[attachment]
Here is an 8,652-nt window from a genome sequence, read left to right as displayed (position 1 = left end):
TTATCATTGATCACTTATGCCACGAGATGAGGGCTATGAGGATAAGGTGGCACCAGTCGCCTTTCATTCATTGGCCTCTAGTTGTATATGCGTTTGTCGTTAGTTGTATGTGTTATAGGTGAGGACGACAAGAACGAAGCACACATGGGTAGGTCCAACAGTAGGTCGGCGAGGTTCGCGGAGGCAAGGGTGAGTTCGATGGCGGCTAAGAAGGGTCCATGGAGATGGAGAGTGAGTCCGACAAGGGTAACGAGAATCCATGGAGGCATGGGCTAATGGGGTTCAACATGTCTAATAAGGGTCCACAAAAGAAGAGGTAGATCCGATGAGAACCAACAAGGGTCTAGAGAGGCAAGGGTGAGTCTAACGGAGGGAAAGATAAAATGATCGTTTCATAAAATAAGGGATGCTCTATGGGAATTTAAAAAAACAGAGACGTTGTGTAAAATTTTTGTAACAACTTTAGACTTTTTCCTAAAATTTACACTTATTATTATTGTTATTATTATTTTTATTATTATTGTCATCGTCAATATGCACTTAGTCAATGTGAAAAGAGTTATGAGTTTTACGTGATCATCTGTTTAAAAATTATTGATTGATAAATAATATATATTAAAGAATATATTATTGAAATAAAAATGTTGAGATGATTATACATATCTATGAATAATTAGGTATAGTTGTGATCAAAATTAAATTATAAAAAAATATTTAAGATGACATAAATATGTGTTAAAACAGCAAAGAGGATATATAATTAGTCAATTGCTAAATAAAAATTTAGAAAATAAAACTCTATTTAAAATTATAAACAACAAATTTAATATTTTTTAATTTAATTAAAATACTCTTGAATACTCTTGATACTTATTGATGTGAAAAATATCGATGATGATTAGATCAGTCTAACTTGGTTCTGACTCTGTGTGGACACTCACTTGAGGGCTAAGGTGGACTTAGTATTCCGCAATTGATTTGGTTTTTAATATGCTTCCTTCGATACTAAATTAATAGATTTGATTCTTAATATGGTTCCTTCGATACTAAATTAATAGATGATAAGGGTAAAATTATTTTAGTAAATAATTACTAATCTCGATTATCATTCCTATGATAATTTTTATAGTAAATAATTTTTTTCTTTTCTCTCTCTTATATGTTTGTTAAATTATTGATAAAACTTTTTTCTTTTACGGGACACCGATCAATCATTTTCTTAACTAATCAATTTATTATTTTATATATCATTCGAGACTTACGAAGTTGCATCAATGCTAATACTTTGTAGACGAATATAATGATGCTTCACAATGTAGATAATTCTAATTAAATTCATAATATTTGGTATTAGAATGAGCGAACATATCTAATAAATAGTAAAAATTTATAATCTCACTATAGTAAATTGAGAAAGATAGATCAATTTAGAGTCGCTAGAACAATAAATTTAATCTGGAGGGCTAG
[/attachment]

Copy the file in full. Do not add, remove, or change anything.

Here is an 8,652-nt window from a genome sequence, read left to right as displayed (position 1 = left end):
TTATCATTGATCACTTATGCCACGAGATGAGGGCTATGAGGATAAGGTGGCACCAGTCGCCTTTCATTCATTGGCCTCTAGTTGTATATGCGTTTGTCGTTAGTTGTATGTGTTATAGGTGAGGACGACAAGAACGAAGCACACATGGGTAGGTCCAACAGTAGGTCGGCGAGGTTCGCGGAGGCAAGGGTGAGTTCGATGGCGGCTAAGAAGGGTCCATGGAGATGGAGAGTGAGTCCGACAAGGGTAACGAGAATCCATGGAGGCATGGGCTAATGGGGTTCAACATGTCTAATAAGGGTCCACAAAAGAAGAGGTAGATCCGATGAGAACCAACAAGGGTCTAGAGAGGCAAGGGTGAGTCTAACGGAGGGAAAGATAAAATGATCGTTTCATAAAATAAGGGATGCTCTATGGGAATTTAAAAAAACAGAGACGTTGTGTAAAATTTTTGTAACAACTTTAGACTTTTTCCTAAAATTTACACTTATTATTATTGTTATTATTATTTTTATTATTATTGTCATCGTCAATATGCACTTAGTCAATGTGAAAAGAGTTATGAGTTTTACGTGATCATCTGTTTAAAAATTATTGATTGATAAATAATATATATTAAAGAATATATTATTGAAATAAAAATGTTGAGATGATTATACATATCTATGAATAATTAGGTATAGTTGTGATCAAAATTAAATTATAAAAAAATATTTAAGATGACATAAATATGTGTTAAAACAGCAAAGAGGATATATAATTAGTCAATTGCTAAATAAAAATTTAGAAAATAAAACTCTATTTAAAATTATAAACAACAAATTTAATATTTTTTAATTTAATTAAAATACTCTTGAATACTCTTGATACTTATTGATGTGAAAAATATCGATGATGATTAGATCAGTCTAACTTGGTTCTGACTCTGTGTGGACACTCACTTGAGGGCTAAGGTGGACTTAGTATTCCGCAATTGATTTGGTTTTTAATATGCTTCCTTCGATACTAAATTAATAGATTTGATTCTTAATATGGTTCCTTCGATACTAAATTAATAGATGATAAGGGTAAAATTATTTTAGTAAATAATTACTAATCTCGATTATCATTCCTATGATAATTTTTATAGTAAATAATTTTTTTCTTTTCTCTCTCTTATATGTTTGTTAAATTATTGATAAAACTTTTTTCTTTTACGGGACACCGATCAATCATTTTCTTAACTAATCAATTTATTATTTTATATATCATTCGAGACTTACGAAGTTGCATCAATGCTAATACTTTGTAGACGAATATAATGATGCTTCACAATGTAGATAATTCTAATTAAATTCATAATATTTGGTATTAGAATGAGCGAACATATCTAATAAATAGTAAAAATTTATAATCTCACTATAGTAAATTGAGAAAGATAGATCAATTTAGAGTCGCTAGAACAATAAATTTAATCTGGAGGGCTAG